Campus News

Published by Communications and Public Affairs (519) 824-4120, Ext. 56982 or 53338

News Release

November 12, 2003

Visual arts and music students to give collaborative performance

Unlike musicians and actors, visual artists don't often get the chance to present their work on stage to a live audience. But on Nov. 21 at 8 p.m., University of Guelph printmaking students will be in the George Luscombe Theatre spotlight premiering work created in collaboration with students in U of G's Contemporary Music Ensemble. The 40-minute music/visual art performance, called Atmospherics, is free and open to the public.

As the musicians play, two printmaking students will slowly raise a black curtain to reveal a quilt made up of 20 intaglio prints arranged in four lines that will act as a visual counterpart to the music. Printmaking professor John Graham came up with the idea of unveiling the visual art by the sequenced lifting of a curtain.

"I thought making the quilt appear slowly would create a richer and more dynamic relational experience," he said. "It would also be time-based as opposed to a one-time experience. It's sort of a score for the audience. They'll be able to meditate on the visual art as they're listening to this music. Their concentration will shift along the mosaic as the music moves in time."

By encouraging their students to work together, music professor Ellen Waterman and Graham are giving them the opportunity to understand the creative process of another field. Ten students from the Contemporary Music Ensemble are working with 21 printmaking students to create the compositions and prints on common themes. "It's the exchange of ideas between the music and visual arts students that's crucial," said Waterman. "The students will talk about what they have in common and what's different about composing in visual arts and composing in music."

To prepare for the collaboration, Waterman asked her students to think differently about time. "I've been talking with students about sculpting time," she said. "The difference in music is often how it progresses over time; but in this kind of patchwork idea, it isn't so much about a sustained narrative over time, it's not so linear."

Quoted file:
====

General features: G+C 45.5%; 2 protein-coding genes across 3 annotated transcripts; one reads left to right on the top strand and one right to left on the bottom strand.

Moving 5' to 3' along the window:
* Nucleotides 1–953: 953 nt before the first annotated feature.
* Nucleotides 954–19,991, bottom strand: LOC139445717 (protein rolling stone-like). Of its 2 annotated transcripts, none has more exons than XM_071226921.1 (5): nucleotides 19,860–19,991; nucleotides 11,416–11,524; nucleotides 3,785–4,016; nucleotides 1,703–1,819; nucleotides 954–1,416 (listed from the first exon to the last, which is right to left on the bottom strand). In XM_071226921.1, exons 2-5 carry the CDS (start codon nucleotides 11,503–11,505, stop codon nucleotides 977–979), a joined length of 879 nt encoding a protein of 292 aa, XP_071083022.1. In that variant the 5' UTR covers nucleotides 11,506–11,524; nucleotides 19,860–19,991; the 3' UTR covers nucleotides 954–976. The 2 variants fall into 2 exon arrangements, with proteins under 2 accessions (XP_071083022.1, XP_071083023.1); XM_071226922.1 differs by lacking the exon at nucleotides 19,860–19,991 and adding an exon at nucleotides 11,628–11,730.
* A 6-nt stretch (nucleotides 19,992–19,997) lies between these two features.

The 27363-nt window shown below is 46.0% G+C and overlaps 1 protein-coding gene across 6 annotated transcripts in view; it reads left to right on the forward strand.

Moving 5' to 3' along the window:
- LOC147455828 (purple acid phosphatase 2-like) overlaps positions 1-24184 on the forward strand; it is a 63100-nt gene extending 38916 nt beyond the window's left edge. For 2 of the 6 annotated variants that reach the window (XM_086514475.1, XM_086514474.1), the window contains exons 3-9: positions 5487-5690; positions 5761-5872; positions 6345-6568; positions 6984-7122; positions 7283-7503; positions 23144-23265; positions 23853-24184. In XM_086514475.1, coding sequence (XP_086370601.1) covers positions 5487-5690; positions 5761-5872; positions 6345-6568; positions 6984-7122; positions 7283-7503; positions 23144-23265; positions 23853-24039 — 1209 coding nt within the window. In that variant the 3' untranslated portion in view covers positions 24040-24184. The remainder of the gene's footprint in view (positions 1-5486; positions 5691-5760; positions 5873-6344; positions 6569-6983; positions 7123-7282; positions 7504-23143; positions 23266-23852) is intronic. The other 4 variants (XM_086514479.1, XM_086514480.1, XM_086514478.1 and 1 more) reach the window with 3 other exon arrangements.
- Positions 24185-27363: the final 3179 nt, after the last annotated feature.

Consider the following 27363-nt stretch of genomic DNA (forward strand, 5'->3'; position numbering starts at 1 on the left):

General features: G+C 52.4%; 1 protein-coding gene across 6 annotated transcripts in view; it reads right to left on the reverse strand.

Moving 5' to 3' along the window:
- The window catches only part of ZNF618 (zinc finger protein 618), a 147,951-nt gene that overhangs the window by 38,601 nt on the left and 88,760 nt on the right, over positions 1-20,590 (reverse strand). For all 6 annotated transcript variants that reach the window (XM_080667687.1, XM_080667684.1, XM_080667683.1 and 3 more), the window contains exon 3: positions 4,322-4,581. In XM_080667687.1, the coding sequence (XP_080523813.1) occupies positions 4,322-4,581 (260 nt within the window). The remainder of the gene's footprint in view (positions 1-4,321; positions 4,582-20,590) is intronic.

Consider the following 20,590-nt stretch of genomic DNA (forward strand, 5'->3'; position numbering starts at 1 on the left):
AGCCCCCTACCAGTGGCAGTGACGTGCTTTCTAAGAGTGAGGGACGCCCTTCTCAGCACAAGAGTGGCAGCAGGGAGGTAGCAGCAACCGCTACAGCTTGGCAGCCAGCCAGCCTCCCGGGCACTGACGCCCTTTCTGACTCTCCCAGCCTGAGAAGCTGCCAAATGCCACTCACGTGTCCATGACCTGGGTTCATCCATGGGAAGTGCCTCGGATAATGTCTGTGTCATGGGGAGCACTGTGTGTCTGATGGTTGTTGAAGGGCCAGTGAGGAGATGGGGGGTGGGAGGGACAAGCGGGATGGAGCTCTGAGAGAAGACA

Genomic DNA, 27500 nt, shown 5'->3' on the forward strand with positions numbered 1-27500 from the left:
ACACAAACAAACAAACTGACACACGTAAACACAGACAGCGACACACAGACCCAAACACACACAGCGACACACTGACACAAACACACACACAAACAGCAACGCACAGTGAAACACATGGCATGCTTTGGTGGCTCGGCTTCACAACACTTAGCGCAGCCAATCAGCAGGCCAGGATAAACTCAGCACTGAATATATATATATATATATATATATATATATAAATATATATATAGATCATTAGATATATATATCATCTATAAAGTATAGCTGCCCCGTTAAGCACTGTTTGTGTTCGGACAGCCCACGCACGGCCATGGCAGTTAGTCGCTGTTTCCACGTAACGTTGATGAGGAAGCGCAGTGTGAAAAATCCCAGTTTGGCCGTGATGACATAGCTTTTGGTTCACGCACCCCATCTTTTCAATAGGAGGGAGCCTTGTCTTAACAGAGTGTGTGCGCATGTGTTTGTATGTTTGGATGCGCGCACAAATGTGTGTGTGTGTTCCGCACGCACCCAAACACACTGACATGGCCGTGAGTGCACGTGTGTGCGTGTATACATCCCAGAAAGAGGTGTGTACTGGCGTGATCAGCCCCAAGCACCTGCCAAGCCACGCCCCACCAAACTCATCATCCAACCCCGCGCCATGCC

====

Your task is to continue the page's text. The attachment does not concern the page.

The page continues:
Music can also sound like certain colours and styles of visual art, she said. "We do group exercises where I say, ‘Now everybody be pointillistic, now everybody be very smooth and sustained.' It really is like a palette of sound choices and textures."

Graham said this collaboration has made his students see the similarities between the two art forms. "There are many similarities, like the notion of colour in music and colour in visual art, composition. Even figure-ground relationships in art exist in music as well, where you have a foreground and a figure. The similarities are really striking."

The prints may represent the music abstractly or concretely depending on how the students interpret the common theme, said Graham. "The challenge from my perspective is how the visual arts people will create prints which respond to the music appropriately. The print students have attempted to give form to the tone and spirit of each composition whether it might be celebratory, chaotic, harmonious, encircling, flowing or fractured."

Graham and Waterman hope audience members take away the common emotional intentions behind both forms of art. The finished product will be what Graham calls "visual music" and what Waterman calls "sonic art."

"We're making the art perform," said Waterman. "That's part of what's so exciting about it. The audience will get this interaction between the visual art and the music in the moment because it is a performance."

For media questions, contact Communications and Public Affairs: Lori Bona Hunt (519) 824-4120, Ext. 53338, or Rachelle Cooper, (519) 824-4120, Ext. 56982.

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